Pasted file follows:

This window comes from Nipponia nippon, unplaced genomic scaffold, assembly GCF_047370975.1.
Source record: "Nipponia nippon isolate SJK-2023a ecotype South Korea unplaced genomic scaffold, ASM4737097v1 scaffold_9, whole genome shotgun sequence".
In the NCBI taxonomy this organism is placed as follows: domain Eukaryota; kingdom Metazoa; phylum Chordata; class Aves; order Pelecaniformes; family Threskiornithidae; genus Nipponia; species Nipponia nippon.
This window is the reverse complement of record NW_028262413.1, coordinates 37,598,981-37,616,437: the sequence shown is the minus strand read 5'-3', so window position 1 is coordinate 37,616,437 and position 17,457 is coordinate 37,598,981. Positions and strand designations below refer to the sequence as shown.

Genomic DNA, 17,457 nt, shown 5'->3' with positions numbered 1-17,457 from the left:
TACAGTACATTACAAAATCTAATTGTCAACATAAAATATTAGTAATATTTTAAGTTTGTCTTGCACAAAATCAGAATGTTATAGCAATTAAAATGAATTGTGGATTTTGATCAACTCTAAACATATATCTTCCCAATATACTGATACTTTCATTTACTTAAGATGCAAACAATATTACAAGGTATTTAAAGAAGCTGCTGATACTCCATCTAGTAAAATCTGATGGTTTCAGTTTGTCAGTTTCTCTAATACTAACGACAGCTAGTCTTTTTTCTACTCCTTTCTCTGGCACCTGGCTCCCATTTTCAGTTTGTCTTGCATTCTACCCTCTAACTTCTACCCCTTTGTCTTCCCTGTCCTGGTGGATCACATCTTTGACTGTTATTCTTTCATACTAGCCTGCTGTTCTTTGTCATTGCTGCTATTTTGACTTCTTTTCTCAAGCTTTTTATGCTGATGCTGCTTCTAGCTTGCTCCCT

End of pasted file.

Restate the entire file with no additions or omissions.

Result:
This window comes from Nipponia nippon, unplaced genomic scaffold, assembly GCF_047370975.1.
Source record: "Nipponia nippon isolate SJK-2023a ecotype South Korea unplaced genomic scaffold, ASM4737097v1 scaffold_9, whole genome shotgun sequence".
In the NCBI taxonomy this organism is placed as follows: domain Eukaryota; kingdom Metazoa; phylum Chordata; class Aves; order Pelecaniformes; family Threskiornithidae; genus Nipponia; species Nipponia nippon.
This window is the reverse complement of record NW_028262413.1, coordinates 37,598,981-37,616,437: the sequence shown is the minus strand read 5'-3', so window position 1 is coordinate 37,616,437 and position 17,457 is coordinate 37,598,981. Positions and strand designations below refer to the sequence as shown.

Genomic DNA, 17,457 nt, shown 5'->3' with positions numbered 1-17,457 from the left:
TACAGTACATTACAAAATCTAATTGTCAACATAAAATATTAGTAATATTTTAAGTTTGTCTTGCACAAAATCAGAATGTTATAGCAATTAAAATGAATTGTGGATTTTGATCAACTCTAAACATATATCTTCCCAATATACTGATACTTTCATTTACTTAAGATGCAAACAATATTACAAGGTATTTAAAGAAGCTGCTGATACTCCATCTAGTAAAATCTGATGGTTTCAGTTTGTCAGTTTCTCTAATACTAACGACAGCTAGTCTTTTTTCTACTCCTTTCTCTGGCACCTGGCTCCCATTTTCAGTTTGTCTTGCATTCTACCCTCTAACTTCTACCCCTTTGTCTTCCCTGTCCTGGTGGATCACATCTTTGACTGTTATTCTTTCATACTAGCCTGCTGTTCTTTGTCATTGCTGCTATTTTGACTTCTTTTCTCAAGCTTTTTATGCTGATGCTGCTTCTAGCTTGCTCCCT